Sunday, January 27, 2008

Midterm study diversion (I)

If you need a break from studying for the midterm, think about this: Who Discovered Bayes's Theorem?

You think it's obvious, right? Bayes, of course. Well, it's not so obvious. In fact, Stephen M. Stigler, professor of statistics across town at University of Chicago, wrote an article by just that title back in 1983 in the respected journal The American Statistician. (vol 37, no 4, pp. 290-296) We have access to that journal through Depaul online library. I'm in the middle of reading it and I must say it's a very entertaining piece. Sort of a whodunit for the mathematically inclined.
If you haven't taken advantage of the Depaul online library system yet, I highly recommend that you learn how to use it. It's a great resource and, after all, you're paying for it.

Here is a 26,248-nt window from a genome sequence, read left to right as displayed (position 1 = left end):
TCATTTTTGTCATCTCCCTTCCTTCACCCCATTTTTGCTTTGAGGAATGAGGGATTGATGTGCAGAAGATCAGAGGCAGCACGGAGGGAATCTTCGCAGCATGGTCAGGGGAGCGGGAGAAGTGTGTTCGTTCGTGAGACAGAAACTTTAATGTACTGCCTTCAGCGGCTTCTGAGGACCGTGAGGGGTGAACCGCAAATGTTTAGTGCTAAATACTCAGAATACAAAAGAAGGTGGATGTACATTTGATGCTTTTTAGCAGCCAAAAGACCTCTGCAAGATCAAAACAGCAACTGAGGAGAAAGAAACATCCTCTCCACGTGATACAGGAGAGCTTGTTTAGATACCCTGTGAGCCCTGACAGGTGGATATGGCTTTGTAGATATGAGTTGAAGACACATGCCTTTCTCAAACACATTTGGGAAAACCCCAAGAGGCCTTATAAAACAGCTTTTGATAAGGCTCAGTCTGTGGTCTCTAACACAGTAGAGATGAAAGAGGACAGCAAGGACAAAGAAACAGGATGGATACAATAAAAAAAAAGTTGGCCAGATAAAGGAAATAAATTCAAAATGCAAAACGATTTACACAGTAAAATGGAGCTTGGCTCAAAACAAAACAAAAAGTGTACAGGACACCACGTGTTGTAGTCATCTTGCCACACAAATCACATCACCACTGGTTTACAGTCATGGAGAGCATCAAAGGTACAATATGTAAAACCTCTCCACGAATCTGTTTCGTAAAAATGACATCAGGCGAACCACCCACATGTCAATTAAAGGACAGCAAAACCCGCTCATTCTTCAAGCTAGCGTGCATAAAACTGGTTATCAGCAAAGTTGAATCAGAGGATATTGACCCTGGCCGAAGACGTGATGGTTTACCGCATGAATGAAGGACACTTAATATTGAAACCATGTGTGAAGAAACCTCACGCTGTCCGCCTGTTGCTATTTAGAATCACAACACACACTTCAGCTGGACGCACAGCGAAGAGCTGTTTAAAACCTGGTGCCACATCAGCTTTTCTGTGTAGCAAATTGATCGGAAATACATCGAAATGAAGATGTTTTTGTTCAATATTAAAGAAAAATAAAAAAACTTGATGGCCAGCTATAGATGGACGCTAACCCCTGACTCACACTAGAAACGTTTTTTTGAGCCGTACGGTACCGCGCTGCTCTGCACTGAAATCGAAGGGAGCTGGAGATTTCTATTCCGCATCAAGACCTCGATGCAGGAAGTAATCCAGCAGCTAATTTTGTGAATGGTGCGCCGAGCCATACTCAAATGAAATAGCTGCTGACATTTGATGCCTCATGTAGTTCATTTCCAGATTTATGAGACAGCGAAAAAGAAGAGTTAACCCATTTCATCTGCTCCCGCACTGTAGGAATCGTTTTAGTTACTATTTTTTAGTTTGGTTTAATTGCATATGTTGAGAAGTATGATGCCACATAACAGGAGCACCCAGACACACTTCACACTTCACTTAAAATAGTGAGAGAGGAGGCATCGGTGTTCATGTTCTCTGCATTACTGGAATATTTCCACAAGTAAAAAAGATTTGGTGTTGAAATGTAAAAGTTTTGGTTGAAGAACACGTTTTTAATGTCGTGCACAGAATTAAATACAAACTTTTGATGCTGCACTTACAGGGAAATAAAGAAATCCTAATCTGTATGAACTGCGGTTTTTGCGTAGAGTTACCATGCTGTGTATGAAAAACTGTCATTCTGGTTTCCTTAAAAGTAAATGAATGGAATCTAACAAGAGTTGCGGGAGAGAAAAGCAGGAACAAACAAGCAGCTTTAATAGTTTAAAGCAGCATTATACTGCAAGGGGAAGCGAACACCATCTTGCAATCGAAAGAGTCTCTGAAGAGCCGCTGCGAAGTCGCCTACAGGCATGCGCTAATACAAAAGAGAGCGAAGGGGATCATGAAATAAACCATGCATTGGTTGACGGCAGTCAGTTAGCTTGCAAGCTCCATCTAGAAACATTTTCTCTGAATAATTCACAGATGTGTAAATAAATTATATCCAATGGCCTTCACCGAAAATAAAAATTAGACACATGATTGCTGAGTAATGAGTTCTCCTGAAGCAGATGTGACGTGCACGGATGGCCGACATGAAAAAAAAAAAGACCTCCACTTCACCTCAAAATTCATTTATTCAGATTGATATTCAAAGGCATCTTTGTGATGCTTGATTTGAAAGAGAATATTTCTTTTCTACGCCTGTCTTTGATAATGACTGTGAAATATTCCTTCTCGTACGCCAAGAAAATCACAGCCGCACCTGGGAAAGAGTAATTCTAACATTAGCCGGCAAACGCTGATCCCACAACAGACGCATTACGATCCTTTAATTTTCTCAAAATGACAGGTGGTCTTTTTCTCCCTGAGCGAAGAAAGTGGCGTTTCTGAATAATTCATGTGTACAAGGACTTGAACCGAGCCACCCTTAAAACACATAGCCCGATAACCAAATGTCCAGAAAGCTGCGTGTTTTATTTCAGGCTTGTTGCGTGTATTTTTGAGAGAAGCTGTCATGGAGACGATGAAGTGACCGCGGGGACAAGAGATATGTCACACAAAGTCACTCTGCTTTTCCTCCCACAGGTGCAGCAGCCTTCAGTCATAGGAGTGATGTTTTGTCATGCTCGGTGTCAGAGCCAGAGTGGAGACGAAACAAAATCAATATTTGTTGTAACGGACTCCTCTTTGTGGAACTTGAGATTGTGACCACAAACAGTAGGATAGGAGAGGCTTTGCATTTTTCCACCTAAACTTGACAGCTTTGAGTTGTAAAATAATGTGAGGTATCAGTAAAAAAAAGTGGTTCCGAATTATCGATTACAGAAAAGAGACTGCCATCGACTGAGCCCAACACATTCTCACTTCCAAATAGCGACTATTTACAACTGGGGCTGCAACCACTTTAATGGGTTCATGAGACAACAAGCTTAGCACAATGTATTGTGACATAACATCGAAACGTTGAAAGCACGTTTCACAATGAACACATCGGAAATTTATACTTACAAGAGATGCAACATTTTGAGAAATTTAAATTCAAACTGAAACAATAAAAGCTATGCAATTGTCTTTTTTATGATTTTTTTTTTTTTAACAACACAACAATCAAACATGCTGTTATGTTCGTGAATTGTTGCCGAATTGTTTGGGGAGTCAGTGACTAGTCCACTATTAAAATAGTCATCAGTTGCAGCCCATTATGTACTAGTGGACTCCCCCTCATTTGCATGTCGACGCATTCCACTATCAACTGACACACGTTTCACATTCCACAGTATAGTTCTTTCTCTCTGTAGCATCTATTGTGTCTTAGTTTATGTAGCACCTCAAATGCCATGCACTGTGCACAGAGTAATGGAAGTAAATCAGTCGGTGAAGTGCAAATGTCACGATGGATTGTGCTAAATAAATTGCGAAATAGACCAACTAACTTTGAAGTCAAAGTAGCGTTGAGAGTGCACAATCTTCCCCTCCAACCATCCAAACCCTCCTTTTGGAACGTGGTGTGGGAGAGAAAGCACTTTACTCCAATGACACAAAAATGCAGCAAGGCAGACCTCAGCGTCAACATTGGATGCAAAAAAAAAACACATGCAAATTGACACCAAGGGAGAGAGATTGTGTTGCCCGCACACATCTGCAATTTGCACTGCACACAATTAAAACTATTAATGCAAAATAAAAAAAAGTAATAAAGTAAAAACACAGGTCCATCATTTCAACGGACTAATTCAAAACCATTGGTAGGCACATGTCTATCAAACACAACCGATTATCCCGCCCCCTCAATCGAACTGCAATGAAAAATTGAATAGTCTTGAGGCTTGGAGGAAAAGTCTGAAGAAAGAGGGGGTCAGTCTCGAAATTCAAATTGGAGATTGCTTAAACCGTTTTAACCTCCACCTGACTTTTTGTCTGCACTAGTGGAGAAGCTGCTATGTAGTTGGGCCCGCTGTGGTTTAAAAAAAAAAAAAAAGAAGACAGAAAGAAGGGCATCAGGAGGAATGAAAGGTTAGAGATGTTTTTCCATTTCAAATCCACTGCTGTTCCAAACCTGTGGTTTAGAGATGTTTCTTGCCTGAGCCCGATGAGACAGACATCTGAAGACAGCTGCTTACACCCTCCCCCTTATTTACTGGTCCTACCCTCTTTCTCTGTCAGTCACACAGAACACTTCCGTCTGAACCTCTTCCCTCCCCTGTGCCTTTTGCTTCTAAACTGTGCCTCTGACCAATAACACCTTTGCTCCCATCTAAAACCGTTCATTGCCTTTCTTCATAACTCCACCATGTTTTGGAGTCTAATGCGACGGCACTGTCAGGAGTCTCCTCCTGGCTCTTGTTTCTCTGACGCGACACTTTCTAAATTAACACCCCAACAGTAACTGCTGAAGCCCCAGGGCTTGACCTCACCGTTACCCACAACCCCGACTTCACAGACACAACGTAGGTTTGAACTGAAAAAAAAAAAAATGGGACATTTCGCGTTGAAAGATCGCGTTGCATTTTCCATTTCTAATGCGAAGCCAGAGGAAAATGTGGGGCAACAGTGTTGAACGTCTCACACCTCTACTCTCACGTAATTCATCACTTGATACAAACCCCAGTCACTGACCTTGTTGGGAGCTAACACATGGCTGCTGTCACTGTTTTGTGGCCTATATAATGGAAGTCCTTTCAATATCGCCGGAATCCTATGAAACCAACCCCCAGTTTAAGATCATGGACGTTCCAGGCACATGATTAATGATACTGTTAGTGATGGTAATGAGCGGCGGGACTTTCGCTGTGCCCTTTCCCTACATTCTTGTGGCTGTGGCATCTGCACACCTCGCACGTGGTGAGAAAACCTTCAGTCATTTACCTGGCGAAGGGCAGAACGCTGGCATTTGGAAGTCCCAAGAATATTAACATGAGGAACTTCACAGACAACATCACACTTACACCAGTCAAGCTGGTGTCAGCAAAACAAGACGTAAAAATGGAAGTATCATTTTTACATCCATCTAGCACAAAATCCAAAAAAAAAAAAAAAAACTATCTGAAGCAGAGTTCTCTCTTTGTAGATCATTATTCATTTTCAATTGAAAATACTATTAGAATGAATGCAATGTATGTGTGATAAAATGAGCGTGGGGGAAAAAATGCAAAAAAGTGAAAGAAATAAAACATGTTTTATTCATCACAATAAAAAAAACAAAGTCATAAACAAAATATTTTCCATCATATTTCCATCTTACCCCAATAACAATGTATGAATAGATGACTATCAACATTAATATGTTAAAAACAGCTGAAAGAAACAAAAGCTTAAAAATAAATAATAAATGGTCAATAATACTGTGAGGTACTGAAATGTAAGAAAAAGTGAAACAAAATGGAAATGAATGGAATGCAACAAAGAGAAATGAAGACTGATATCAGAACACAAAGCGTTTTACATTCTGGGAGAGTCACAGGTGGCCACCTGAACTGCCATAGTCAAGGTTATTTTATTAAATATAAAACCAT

Here's how you can get to this article:
1. Access the online library at:
2. Click the link for Journal & Newspaper Articles in the Research section of the page.
3. Enter "american statistician" in the search box on the left and click Search.
4. The results screen shows the 5 locations that we have this journal (1 in print and 4 online) and the years covered by each location.
5. Since we're looking for an article from 1983, the only location that has that year is the first online location: JSTOR Arts and Sciences II Collection. Click that link.
6. Now you'll need your Depaul Campus Connect ID to log in to access the article.
7. You're now in JSTOR for The American Statistician. Click the link to Search This Journal and then run an article title search on "Who Discovered Bayes's Theorem". The rest is self-explanatory. Feel free to email me or post a comment if you have trouble getting to this article.

BTW, I skimmed the TOC of that issue and saw an article that looked interesting: On the Effect of Class Size on the Evaluation of Lecturers' Performance by Prof. Ayala Cohen of Technion. I scanned the article. Looks interesting.

No comments: